For those familiar with the book and any of the previous iterations, Iannucci’s version is far from bleak and dark — instead, it’s a comedy with Dev Patel in the starring role.
While Iannucci keeps the Dickensian themes of loss, poverty and the powerful abusing the weak, he injects humor and focuses on the story as one of “great celebration about neighborliness, community, imagination and optimism.”
Below, Iannucci and his craftspeople tell Variety how they infused vibrancy into this much-loved classic and turned it into a family film.
Production designer Cristina Casali on transforming a Northern English town into Dickensian London
“We wanted to present a vision that was not one that isn’t what you initially think of when you think of Dickensian London. It’s funny and it’s rich and Armando wanted to bring out the humor of the characters.
I looked at Georgian interiors which were bright and colorful and almost psychedelic in a way. The Victoria & Albert Museum had an archive of interior catalogs with little samples of what people were ordering for their homes, and the colors were crazy. So, the patterns and colors were based on reality.
We had sets all over the country. We decided it was better to travel around than do a studio-based film. We were based in Hull (in the middle of England) because it had little cobbled streets that could work for London. After all, we were never going to get to London.
We took advantage of the beaches that were close by for the Pebble Beach scene at the beginning, and we also made use of the historic dockyard.
My favorite set was the bottling factory just because, emotionally we needed it to look sinister so David could feel that soul-searching moment, and feel like the darkest moment of his life after he’s kicked out of the house. It stretched our budget, but it was fun to work on.”
Designers Robert Worley and Suzie Harman on creating the film’s costumes
Susie Harman: “Armando gave us confidence with this because nothing was too bright for him, so we could push this because he wasn’t scared of color. He wanted it fresh and not antique looking.
For Betsey Trotwood (Tilda Swinton), we started in emerald green for her and we moved into the “Tilda ginger,” we call it that because we didn’t want her to feel cold because she’s an incredibly warm character. She was probably called ‘cold’ by a man. But she was almost like an early suffragette – a strong woman.
It was important to show that warmth through the cinnamon and gingers and those colors worked so well against her skin tone. We added in blue by the end to give her a fresh tone.
Robert Worley on David Copperfield’s waistcoats
“When it came to dressing David Copperfield, all his coats and trousers were wool. Before he had money, all his waistcoats were wool. When he had money, he was influenced by Steerforth’s waistcoats, and he’s very influenced by him. So, we went a bit over the top with him with jagged patterns, and by the end of the film, he goes back to something sober when he’s trying to make a mark and impress Dora. The ties and waistcoats could show what we were trying to do, and where David was.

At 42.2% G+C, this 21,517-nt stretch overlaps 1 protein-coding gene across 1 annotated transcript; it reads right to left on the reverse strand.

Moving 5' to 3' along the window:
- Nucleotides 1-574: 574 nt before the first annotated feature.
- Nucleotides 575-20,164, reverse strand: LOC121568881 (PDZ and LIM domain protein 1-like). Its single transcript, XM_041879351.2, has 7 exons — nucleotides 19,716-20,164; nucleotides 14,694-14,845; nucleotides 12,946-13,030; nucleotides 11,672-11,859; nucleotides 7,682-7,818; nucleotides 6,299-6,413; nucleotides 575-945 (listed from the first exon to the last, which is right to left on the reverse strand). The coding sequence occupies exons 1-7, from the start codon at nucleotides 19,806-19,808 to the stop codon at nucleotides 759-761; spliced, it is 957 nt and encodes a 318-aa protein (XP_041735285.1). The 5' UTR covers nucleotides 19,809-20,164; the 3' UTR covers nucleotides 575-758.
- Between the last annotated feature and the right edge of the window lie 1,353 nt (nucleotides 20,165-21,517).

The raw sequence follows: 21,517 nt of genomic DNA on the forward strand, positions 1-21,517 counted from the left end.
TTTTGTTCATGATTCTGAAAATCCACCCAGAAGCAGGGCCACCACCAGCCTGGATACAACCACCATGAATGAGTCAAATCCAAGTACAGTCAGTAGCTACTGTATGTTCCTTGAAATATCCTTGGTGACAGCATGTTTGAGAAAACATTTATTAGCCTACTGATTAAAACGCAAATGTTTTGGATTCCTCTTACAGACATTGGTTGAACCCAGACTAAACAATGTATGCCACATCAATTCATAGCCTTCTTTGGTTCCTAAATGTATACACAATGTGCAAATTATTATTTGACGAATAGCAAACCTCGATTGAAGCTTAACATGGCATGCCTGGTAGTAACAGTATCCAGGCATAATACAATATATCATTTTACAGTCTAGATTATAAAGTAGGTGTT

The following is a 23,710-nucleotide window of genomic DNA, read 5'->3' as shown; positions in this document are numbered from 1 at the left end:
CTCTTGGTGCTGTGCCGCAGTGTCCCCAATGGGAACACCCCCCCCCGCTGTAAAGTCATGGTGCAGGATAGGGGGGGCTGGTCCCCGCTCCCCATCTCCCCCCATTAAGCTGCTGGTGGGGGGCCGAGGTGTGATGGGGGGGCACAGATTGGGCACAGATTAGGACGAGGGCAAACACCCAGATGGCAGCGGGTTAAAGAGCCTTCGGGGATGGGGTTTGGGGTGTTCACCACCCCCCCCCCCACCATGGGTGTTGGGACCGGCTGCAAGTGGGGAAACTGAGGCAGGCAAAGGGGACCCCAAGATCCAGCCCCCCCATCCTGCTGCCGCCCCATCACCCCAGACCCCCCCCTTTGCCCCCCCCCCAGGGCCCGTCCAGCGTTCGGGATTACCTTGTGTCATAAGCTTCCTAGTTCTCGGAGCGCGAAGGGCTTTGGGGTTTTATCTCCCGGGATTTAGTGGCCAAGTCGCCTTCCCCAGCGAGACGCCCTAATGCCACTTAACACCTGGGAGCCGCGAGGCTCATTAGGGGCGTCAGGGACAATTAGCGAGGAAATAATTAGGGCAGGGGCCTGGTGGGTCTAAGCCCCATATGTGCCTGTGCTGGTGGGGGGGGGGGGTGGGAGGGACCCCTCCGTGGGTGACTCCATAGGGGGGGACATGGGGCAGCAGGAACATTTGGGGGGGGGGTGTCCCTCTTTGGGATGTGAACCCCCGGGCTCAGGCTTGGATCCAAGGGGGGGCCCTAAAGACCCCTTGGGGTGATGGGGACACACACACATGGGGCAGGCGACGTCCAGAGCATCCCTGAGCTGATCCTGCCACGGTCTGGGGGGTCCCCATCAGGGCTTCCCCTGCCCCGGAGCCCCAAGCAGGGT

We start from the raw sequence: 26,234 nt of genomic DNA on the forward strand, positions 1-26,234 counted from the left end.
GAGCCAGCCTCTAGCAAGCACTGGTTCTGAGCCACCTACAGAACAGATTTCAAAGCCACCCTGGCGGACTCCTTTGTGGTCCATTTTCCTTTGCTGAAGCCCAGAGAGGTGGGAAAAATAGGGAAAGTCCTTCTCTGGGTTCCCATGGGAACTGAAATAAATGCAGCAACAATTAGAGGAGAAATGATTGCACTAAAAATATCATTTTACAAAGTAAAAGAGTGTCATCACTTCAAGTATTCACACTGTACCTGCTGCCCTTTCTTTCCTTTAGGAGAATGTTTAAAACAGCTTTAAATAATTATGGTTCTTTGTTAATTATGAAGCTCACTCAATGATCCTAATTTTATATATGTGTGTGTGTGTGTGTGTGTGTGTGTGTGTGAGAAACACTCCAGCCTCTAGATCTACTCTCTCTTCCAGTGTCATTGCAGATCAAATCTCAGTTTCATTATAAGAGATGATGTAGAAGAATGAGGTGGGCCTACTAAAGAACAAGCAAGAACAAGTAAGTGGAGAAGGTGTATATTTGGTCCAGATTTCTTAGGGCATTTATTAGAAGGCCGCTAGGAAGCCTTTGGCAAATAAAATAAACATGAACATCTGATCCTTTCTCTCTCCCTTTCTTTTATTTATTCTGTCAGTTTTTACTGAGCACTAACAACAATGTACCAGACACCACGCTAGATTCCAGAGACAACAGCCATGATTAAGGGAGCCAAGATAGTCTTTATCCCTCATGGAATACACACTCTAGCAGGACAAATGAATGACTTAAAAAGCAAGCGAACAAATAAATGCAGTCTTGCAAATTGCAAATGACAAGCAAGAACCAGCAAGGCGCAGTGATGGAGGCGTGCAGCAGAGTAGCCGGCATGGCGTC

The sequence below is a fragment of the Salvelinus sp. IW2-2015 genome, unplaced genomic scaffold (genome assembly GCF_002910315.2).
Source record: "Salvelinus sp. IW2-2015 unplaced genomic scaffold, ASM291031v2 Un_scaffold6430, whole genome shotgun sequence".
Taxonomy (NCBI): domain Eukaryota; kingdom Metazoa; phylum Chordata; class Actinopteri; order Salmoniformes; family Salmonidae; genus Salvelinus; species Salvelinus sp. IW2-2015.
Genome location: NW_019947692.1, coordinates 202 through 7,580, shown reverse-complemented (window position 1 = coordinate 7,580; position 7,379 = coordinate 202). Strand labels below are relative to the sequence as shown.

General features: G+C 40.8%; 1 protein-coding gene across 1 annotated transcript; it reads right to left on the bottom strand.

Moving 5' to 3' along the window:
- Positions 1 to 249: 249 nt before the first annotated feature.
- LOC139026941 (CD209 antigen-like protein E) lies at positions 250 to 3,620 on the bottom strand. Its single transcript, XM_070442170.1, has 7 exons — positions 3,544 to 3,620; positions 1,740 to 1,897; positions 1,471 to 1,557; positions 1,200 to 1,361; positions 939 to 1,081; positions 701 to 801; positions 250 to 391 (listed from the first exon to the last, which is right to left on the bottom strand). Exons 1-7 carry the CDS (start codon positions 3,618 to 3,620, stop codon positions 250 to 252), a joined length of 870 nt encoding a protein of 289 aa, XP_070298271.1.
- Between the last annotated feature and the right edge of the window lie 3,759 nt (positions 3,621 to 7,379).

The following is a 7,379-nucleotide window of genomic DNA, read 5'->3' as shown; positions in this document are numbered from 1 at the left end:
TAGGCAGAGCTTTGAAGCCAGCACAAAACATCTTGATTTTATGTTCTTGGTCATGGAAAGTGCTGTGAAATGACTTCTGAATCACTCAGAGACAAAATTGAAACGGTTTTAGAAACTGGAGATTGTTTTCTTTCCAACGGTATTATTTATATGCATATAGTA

He (Dev) just had that personality to make them work. The way we approached it was, would this character go out and buy this? If the answer was yes, then you know you’ve cracked it.”
Director Armando Iannucci on the visual style of the film
“I don’t expect people to pass the exam before they can get into watching it. I don’t care if you haven’t read the book, or if you haven’t heard about the book. I don’t care if you don’t know anything about Dickens. It’s not about that. It’s about being inspired by the magic of the book. I didn’t want it to feel like we were in the past and caked in cobwebs and dust.
Dickens writes cinematically and visually, and a lot of his comedy is described almost like a slapstick. I felt instinctively that this would translate into the language of film.
I could only think of Dev to play David. He’s in every scene and he has that awkward, vulnerable, funny, comedic and romantic character. He was the one actor who for me best inhabits the spirit of the role, and that’s how we should cast everyone.
With the opening, we wanted to open on what looks like conventional storytelling. There’s a packed theater – and that’s based on Dickens himself because he would spend a lot of his career doing readings. But within 30 seconds, we make this jump and you see the backdrop is the backdrop of a building in England, and David walks towards it, and we cut to this field.
I wanted to tell the audience that this was going to be unconventional, right from the beginning. And if your expectations are of a certain style of period drama, we’re going to allow you a bit of that, but then we’re also going to shake that up and give you unexpected camera angles.
Visually, I wanted to get away from fog and cobwebs. We’re in the middle of the Industrial Revolution. It should be feeling bright and modern. It should feel bright, exciting and cosmopolitan. When David goes to London, it should feel like Manhattan.”
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